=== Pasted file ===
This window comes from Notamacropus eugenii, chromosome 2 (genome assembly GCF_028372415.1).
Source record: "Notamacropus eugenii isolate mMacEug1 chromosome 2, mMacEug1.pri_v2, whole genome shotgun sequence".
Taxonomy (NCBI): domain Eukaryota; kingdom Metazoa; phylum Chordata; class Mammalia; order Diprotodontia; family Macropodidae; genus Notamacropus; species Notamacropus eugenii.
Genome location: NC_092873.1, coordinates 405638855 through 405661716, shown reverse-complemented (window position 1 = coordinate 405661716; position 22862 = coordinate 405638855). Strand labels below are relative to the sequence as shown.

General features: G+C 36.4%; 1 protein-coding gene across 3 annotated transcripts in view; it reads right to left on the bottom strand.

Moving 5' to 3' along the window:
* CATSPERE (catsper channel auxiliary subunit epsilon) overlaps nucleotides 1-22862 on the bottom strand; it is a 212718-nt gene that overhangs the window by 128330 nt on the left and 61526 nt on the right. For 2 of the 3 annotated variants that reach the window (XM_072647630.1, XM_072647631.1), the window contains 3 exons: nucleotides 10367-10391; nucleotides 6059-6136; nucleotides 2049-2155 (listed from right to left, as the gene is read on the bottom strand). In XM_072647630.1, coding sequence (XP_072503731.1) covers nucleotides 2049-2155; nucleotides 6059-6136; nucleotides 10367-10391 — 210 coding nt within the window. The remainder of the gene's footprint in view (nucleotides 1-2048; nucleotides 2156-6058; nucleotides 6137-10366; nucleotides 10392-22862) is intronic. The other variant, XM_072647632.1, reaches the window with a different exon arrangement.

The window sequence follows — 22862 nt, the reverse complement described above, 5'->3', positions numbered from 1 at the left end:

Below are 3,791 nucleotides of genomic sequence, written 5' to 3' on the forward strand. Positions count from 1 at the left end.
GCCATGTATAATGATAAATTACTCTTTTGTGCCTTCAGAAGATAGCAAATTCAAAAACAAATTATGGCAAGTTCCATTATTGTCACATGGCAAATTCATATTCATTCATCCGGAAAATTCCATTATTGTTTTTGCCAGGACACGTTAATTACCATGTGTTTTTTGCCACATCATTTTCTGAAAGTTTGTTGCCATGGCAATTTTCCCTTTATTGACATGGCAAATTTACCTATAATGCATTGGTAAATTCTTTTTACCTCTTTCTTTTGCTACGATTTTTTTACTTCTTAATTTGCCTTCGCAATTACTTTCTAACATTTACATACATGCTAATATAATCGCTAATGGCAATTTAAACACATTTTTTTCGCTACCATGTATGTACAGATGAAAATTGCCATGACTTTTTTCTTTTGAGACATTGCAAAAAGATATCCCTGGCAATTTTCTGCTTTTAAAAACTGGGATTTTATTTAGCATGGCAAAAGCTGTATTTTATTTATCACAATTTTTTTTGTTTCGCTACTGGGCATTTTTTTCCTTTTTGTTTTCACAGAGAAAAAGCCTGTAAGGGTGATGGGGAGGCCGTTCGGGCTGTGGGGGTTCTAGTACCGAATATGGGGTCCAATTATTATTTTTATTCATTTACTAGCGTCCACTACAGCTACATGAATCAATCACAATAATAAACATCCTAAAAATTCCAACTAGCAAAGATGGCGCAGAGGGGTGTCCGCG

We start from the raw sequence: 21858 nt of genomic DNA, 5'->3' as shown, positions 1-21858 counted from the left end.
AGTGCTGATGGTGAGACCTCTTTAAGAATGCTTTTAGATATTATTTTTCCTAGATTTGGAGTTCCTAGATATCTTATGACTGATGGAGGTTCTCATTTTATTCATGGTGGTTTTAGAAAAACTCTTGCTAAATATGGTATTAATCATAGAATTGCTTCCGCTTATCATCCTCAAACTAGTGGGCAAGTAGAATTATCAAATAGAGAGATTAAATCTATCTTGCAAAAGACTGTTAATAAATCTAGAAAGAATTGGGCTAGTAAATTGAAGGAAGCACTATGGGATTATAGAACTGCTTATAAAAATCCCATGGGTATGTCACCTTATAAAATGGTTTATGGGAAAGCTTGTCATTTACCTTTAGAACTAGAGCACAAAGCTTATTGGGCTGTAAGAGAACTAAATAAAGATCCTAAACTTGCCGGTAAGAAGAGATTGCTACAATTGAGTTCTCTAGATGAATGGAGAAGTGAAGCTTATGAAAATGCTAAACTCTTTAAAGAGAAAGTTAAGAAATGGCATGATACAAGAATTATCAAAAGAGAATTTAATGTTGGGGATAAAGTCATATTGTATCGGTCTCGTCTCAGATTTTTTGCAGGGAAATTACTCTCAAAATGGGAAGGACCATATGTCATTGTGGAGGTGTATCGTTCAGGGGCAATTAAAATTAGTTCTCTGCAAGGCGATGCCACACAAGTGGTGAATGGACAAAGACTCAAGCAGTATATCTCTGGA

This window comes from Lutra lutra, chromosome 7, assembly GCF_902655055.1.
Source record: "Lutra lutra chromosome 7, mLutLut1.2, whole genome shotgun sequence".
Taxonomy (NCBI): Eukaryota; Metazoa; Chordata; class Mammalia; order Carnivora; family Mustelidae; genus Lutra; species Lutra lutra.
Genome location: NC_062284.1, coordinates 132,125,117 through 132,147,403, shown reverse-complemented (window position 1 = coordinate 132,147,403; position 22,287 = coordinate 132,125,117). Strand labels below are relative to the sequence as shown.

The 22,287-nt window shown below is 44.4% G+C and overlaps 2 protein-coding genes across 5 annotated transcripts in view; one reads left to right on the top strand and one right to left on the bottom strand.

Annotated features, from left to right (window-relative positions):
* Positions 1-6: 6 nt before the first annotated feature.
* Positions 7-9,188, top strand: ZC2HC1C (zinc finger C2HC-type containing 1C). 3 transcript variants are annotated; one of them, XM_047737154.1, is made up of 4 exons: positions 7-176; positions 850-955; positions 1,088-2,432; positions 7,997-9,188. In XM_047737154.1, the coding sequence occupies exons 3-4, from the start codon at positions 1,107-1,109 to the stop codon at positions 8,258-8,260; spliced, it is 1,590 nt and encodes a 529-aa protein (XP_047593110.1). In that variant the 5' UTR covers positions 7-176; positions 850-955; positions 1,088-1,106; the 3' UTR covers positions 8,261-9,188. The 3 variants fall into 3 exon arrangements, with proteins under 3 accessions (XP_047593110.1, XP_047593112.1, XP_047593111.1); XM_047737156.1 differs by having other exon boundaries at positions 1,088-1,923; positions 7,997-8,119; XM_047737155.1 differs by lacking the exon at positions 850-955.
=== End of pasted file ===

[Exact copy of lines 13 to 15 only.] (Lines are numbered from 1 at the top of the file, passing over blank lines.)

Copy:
This window comes from Lutra lutra, chromosome 7, assembly GCF_902655055.1.
Source record: "Lutra lutra chromosome 7, mLutLut1.2, whole genome shotgun sequence".
Taxonomy (NCBI): Eukaryota; Metazoa; Chordata; class Mammalia; order Carnivora; family Mustelidae; genus Lutra; species Lutra lutra.